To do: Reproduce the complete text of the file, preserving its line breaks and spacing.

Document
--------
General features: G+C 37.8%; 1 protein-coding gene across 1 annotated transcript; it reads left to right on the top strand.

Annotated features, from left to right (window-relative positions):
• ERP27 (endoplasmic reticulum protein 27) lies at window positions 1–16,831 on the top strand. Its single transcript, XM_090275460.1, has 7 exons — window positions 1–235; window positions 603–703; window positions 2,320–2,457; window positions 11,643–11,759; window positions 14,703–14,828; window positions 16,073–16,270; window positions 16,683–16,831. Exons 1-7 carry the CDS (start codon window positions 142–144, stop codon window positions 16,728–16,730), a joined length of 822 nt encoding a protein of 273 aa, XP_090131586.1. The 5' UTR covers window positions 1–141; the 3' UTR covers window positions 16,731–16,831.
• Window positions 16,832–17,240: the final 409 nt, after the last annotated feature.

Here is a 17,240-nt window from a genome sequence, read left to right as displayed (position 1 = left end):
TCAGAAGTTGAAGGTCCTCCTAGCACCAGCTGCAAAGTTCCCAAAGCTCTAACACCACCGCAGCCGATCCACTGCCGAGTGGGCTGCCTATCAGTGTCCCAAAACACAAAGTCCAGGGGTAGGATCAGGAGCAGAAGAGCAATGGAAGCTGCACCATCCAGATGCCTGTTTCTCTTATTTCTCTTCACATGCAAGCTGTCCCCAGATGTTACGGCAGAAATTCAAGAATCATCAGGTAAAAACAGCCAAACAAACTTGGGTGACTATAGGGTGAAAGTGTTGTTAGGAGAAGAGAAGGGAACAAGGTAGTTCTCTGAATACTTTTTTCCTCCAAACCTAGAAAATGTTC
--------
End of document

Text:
General features: G+C 37.8%; 1 protein-coding gene across 1 annotated transcript; it reads left to right on the top strand.

Annotated features, from left to right (window-relative positions):
• ERP27 (endoplasmic reticulum protein 27) lies at window positions 1–16,831 on the top strand. Its single transcript, XM_090275460.1, has 7 exons — window positions 1–235; window positions 603–703; window positions 2,320–2,457; window positions 11,643–11,759; window positions 14,703–14,828; window positions 16,073–16,270; window positions 16,683–16,831. Exons 1-7 carry the CDS (start codon window positions 142–144, stop codon window positions 16,728–16,730), a joined length of 822 nt encoding a protein of 273 aa, XP_090131586.1. The 5' UTR covers window positions 1–141; the 3' UTR covers window positions 16,731–16,831.
• Window positions 16,832–17,240: the final 409 nt, after the last annotated feature.

Here is a 17,240-nt window from a genome sequence, read left to right as displayed (position 1 = left end):
TCAGAAGTTGAAGGTCCTCCTAGCACCAGCTGCAAAGTTCCCAAAGCTCTAACACCACCGCAGCCGATCCACTGCCGAGTGGGCTGCCTATCAGTGTCCCAAAACACAAAGTCCAGGGGTAGGATCAGGAGCAGAAGAGCAATGGAAGCTGCACCATCCAGATGCCTGTTTCTCTTATTTCTCTTCACATGCAAGCTGTCCCCAGATGTTACGGCAGAAATTCAAGAATCATCAGGTAAAAACAGCCAAACAAACTTGGGTGACTATAGGGTGAAAGTGTTGTTAGGAGAAGAGAAGGGAACAAGGTAGTTCTCTGAATACTTTTTTCCTCCAAACCTAGAAAATGTTC